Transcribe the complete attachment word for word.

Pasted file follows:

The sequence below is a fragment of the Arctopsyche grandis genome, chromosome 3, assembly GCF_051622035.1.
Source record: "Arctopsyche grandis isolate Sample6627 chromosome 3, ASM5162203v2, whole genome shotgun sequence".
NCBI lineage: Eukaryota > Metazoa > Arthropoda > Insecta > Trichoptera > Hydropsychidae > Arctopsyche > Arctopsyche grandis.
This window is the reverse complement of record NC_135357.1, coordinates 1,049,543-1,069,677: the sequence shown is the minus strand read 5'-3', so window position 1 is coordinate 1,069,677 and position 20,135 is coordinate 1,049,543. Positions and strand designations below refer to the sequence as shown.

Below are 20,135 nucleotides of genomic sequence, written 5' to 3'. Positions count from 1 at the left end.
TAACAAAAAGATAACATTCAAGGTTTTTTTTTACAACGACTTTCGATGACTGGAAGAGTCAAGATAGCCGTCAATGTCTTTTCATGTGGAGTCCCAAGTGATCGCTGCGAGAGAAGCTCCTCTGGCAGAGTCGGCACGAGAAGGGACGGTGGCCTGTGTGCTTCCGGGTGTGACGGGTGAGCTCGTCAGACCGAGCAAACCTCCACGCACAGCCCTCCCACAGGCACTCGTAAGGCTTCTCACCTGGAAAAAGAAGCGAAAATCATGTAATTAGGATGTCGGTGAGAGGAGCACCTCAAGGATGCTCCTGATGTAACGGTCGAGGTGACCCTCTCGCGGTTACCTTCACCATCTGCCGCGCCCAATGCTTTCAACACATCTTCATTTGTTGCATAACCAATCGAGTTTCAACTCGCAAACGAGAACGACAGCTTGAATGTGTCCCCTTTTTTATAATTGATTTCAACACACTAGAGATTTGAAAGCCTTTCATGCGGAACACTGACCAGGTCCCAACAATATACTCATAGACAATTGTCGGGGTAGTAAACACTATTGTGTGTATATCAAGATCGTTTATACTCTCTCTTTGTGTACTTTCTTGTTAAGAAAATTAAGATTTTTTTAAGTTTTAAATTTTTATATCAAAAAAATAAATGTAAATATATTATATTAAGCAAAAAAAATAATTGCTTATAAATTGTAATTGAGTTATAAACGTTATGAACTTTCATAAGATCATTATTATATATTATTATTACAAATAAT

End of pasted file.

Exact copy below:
The sequence below is a fragment of the Arctopsyche grandis genome, chromosome 3, assembly GCF_051622035.1.
Source record: "Arctopsyche grandis isolate Sample6627 chromosome 3, ASM5162203v2, whole genome shotgun sequence".
NCBI lineage: Eukaryota > Metazoa > Arthropoda > Insecta > Trichoptera > Hydropsychidae > Arctopsyche > Arctopsyche grandis.
This window is the reverse complement of record NC_135357.1, coordinates 1,049,543-1,069,677: the sequence shown is the minus strand read 5'-3', so window position 1 is coordinate 1,069,677 and position 20,135 is coordinate 1,049,543. Positions and strand designations below refer to the sequence as shown.

Below are 20,135 nucleotides of genomic sequence, written 5' to 3'. Positions count from 1 at the left end.
TAACAAAAAGATAACATTCAAGGTTTTTTTTTACAACGACTTTCGATGACTGGAAGAGTCAAGATAGCCGTCAATGTCTTTTCATGTGGAGTCCCAAGTGATCGCTGCGAGAGAAGCTCCTCTGGCAGAGTCGGCACGAGAAGGGACGGTGGCCTGTGTGCTTCCGGGTGTGACGGGTGAGCTCGTCAGACCGAGCAAACCTCCACGCACAGCCCTCCCACAGGCACTCGTAAGGCTTCTCACCTGGAAAAAGAAGCGAAAATCATGTAATTAGGATGTCGGTGAGAGGAGCACCTCAAGGATGCTCCTGATGTAACGGTCGAGGTGACCCTCTCGCGGTTACCTTCACCATCTGCCGCGCCCAATGCTTTCAACACATCTTCATTTGTTGCATAACCAATCGAGTTTCAACTCGCAAACGAGAACGACAGCTTGAATGTGTCCCCTTTTTTATAATTGATTTCAACACACTAGAGATTTGAAAGCCTTTCATGCGGAACACTGACCAGGTCCCAACAATATACTCATAGACAATTGTCGGGGTAGTAAACACTATTGTGTGTATATCAAGATCGTTTATACTCTCTCTTTGTGTACTTTCTTGTTAAGAAAATTAAGATTTTTTTAAGTTTTAAATTTTTATATCAAAAAAATAAATGTAAATATATTATATTAAGCAAAAAAAATAATTGCTTATAAATTGTAATTGAGTTATAAACGTTATGAACTTTCATAAGATCATTATTATATATTATTATTACAAATAAT